To The Brim


Story by Marykate Smith Despres | Photos by Brianna C Stachowski

Bowls, cups, pitchers, pots: These are vessels that carry the weight of more than their contents. There is a proximity, a lingering close to the body, a holding and passing of intention. All of the things that are said or not over coffee can be heard through the way a person cradles the cup. A mug sits squarely on the table and anchors the two hands wrapped around it as news is bared. A teacup rests in the palms during thought and between sips, as close to the face as breath. A bowl becomes common ground for giving and receiving as it is passed around and across the table. A ritual is marked by a bowl of warm rolls or cold berries placed in the center of the table, a signal of the beginning or end of the baking, the gathering, the day.

The life of a good bowl begins long before it is filled.

_MG_2150Sam Scherer pushes a piece of wood onto the lathe. This piece, like most of his wood, comes from Jim Conkey at C & M Rough Cut in Attleboro. (“You have to put in Jim,” Scherer insists. “He’s very important. He’s a very important guy.”) Even when he uses trees from his own property or wood he’s traded for, he brings it to Jim to cut into planks.

Scherer’s workshop sits at the mouth of 90 acres of trees and trails in Orange and smells, of course, like wood, but also of raw honeycomb and the blocks of beeswax Scherer uses to finish his bowls. This winter wiped out his wife Kathy’s whole hive and bee boxes are stacked in corners and on the stairs, adding something thick and liquid to the smell of cut wood planks beneath the worktable, burning wood logs in the stove, drying wood bowls on the shelves, and heaps and buckets of wood chips and wood shavings bowls shed while on the lathe._MG_2224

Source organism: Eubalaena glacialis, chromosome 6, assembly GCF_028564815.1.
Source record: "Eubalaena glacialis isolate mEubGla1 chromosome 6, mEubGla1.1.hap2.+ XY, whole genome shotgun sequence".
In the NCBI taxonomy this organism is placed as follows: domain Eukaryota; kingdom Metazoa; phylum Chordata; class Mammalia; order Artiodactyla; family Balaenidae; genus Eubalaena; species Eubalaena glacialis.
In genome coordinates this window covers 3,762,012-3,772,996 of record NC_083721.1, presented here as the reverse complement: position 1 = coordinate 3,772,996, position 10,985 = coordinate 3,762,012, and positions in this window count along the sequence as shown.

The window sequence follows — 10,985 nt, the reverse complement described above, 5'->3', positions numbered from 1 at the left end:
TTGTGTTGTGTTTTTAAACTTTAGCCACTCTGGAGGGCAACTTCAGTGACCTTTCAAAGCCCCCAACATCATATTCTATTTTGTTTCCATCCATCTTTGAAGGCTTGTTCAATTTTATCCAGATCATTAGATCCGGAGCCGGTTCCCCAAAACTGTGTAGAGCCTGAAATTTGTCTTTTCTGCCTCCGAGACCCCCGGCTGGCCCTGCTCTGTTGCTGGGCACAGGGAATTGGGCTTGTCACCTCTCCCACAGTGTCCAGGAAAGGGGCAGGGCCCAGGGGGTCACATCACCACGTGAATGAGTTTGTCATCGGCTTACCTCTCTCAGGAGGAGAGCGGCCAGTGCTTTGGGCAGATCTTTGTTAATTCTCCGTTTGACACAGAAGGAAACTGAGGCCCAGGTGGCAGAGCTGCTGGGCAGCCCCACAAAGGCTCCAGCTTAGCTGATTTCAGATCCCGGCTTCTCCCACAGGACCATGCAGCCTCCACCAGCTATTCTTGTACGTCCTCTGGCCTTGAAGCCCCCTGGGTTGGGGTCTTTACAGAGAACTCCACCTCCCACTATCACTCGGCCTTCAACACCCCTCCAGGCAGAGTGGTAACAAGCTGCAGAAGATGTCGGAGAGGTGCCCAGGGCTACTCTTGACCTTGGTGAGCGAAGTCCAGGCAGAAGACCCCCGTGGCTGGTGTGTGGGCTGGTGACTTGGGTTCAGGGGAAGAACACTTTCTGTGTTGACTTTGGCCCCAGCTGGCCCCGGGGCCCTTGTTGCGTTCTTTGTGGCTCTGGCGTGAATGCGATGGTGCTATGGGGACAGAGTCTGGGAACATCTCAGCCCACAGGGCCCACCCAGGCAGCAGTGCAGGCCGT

Finding a bowl inside a tree is loud work, but quick. It’s the drying that takes time. A bowl can take shape in only 20 to 45 minutes on the lathe, but may need three months to a year to dry. The “dance,” as Scherer calls it, begins once the lathe is switched on. The disc of wood spins as he plucks a tool from the table beside it and leans in. Circles within circles form as he works his way in from the leftmost edge and out from the base he carves in the center. He moves his body from parallel with the wood to square himself in front of it and, over the course of the turning, completes several semicircles like a human protractor around the bowl. Scherer makes about 250 bowls a year, but his eyes still light up as the wood transforms and he says, more to himself than to me, “So amazing, what happens on the lathe.”

The slope of this bowl is determined by the parts of the wood he can’t use. The rest of it takes shape out of the rhythm of the dance. Scherer’s intention is to form a bowl, but he doesn’t yet know which bowl. Wood chips fly out and stick to his hair and T-shirt and long curls of wooden noodles fall onto his arm and the floor. He shoves them off only when they have piled high enough to get in the way.

“See that there?” he says, tracing the wide, flat rim of the bowl in the air above it. “I didn’t know that was going to happen. But now I like it.”